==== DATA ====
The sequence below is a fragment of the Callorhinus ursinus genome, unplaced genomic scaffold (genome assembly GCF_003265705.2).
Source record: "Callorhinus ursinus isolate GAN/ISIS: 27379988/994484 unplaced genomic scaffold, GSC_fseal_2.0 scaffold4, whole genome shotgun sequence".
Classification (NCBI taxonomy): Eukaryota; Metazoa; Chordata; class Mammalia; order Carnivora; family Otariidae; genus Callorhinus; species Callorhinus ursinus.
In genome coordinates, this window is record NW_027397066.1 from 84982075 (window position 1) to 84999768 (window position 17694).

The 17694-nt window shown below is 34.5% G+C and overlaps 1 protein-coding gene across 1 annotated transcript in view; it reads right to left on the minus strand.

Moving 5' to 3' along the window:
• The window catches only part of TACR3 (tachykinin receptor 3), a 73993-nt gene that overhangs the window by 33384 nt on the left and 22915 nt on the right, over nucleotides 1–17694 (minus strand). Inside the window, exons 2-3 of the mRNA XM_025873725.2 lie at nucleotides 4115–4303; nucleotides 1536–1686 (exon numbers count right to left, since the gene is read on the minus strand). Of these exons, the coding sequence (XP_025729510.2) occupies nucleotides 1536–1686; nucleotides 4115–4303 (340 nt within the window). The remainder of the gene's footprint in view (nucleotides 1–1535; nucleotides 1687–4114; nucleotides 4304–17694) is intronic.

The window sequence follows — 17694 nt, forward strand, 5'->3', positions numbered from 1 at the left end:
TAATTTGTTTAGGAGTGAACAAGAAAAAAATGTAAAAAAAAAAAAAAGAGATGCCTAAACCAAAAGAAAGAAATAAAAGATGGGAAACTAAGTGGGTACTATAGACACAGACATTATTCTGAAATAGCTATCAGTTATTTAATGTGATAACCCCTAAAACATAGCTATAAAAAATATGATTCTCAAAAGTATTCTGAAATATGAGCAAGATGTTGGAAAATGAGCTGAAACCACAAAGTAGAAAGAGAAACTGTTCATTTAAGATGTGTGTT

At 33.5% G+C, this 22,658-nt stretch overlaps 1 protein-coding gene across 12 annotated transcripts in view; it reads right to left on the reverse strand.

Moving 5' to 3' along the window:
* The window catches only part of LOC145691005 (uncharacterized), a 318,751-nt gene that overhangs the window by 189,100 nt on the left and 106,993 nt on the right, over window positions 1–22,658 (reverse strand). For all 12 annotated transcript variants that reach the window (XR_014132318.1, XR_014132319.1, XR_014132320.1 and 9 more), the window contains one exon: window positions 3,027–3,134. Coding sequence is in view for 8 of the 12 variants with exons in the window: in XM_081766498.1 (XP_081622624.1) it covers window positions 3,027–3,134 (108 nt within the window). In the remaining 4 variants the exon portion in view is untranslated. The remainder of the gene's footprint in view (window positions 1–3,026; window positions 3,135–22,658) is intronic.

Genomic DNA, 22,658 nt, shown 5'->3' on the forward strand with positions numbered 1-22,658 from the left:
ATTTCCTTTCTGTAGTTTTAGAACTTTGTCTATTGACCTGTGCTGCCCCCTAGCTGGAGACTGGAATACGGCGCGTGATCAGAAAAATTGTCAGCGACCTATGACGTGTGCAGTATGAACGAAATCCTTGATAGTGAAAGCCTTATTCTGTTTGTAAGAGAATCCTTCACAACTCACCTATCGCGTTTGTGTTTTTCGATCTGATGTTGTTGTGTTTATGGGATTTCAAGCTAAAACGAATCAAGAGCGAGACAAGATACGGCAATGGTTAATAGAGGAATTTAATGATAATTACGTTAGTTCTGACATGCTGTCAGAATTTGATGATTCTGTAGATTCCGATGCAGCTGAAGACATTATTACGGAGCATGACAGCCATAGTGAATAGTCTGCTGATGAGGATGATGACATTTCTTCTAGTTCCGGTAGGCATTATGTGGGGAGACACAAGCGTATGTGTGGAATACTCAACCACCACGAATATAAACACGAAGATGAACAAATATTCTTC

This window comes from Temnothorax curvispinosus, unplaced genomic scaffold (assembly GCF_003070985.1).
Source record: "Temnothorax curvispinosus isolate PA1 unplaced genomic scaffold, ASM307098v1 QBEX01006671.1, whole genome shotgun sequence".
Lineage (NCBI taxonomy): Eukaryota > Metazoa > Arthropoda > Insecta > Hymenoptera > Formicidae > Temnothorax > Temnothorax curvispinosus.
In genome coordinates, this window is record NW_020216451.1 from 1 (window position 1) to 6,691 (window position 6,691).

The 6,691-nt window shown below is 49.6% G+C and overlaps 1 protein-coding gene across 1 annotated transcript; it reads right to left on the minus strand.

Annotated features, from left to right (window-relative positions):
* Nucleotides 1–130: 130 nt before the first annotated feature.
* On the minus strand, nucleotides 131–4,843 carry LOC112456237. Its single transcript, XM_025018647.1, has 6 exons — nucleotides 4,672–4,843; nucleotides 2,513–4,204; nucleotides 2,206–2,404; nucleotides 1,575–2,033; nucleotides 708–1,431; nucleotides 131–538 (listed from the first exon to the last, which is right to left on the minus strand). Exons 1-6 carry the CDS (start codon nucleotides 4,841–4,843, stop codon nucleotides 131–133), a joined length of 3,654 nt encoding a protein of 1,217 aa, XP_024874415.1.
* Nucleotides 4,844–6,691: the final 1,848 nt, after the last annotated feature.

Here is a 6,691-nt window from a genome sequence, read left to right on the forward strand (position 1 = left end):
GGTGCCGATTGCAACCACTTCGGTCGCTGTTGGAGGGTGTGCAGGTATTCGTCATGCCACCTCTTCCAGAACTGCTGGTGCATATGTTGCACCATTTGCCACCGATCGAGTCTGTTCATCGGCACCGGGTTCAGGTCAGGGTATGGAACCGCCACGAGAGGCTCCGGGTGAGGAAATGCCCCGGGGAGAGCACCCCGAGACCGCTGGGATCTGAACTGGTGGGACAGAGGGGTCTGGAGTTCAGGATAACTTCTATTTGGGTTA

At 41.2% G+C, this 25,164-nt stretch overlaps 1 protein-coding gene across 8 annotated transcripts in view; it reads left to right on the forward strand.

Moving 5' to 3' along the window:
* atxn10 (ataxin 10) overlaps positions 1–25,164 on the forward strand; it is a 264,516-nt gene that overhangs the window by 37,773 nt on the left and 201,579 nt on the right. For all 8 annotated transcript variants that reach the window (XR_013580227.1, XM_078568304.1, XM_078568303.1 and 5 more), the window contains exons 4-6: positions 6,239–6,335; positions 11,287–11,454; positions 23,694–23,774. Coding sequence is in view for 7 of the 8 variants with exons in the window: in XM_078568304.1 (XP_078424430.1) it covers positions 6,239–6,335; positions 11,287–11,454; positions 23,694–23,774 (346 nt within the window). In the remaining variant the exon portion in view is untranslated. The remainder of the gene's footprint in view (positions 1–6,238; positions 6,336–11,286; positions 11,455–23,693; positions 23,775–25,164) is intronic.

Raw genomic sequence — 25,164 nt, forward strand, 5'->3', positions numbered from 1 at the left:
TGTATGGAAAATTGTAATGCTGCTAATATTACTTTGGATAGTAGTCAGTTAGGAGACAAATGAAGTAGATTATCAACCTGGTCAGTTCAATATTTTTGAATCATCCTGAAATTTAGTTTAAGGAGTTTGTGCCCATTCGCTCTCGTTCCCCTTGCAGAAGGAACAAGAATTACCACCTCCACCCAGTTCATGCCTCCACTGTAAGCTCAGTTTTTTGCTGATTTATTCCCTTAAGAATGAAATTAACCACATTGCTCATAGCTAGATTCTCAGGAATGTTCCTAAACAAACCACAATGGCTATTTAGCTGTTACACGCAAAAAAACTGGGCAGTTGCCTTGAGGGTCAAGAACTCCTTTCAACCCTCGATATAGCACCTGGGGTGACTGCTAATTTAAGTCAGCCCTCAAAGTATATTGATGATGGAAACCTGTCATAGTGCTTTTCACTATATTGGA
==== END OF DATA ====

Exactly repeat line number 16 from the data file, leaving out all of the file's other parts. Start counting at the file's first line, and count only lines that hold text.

Source record: "Temnothorax curvispinosus isolate PA1 unplaced genomic scaffold, ASM307098v1 QBEX01006671.1, whole genome shotgun sequence".